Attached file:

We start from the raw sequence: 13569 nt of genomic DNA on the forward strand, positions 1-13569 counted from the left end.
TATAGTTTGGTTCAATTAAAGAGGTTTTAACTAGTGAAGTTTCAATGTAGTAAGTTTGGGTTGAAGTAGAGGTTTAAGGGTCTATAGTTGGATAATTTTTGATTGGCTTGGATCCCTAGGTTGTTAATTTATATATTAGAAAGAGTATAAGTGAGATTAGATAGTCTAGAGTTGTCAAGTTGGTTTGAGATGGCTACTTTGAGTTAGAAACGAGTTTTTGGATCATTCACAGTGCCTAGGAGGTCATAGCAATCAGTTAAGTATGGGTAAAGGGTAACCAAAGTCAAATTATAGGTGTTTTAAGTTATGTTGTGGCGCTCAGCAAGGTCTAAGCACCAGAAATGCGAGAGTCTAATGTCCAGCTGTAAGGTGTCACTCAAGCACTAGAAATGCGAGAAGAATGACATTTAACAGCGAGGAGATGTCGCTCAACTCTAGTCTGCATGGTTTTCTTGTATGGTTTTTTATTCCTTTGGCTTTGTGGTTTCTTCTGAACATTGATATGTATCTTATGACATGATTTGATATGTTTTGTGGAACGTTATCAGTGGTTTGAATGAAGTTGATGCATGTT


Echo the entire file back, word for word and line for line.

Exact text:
We start from the raw sequence: 13569 nt of genomic DNA on the forward strand, positions 1-13569 counted from the left end.
TATAGTTTGGTTCAATTAAAGAGGTTTTAACTAGTGAAGTTTCAATGTAGTAAGTTTGGGTTGAAGTAGAGGTTTAAGGGTCTATAGTTGGATAATTTTTGATTGGCTTGGATCCCTAGGTTGTTAATTTATATATTAGAAAGAGTATAAGTGAGATTAGATAGTCTAGAGTTGTCAAGTTGGTTTGAGATGGCTACTTTGAGTTAGAAACGAGTTTTTGGATCATTCACAGTGCCTAGGAGGTCATAGCAATCAGTTAAGTATGGGTAAAGGGTAACCAAAGTCAAATTATAGGTGTTTTAAGTTATGTTGTGGCGCTCAGCAAGGTCTAAGCACCAGAAATGCGAGAGTCTAATGTCCAGCTGTAAGGTGTCACTCAAGCACTAGAAATGCGAGAAGAATGACATTTAACAGCGAGGAGATGTCGCTCAACTCTAGTCTGCATGGTTTTCTTGTATGGTTTTTTATTCCTTTGGCTTTGTGGTTTCTTCTGAACATTGATATGTATCTTATGACATGATTTGATATGTTTTGTGGAACGTTATCAGTGGTTTGAATGAAGTTGATGCATGTT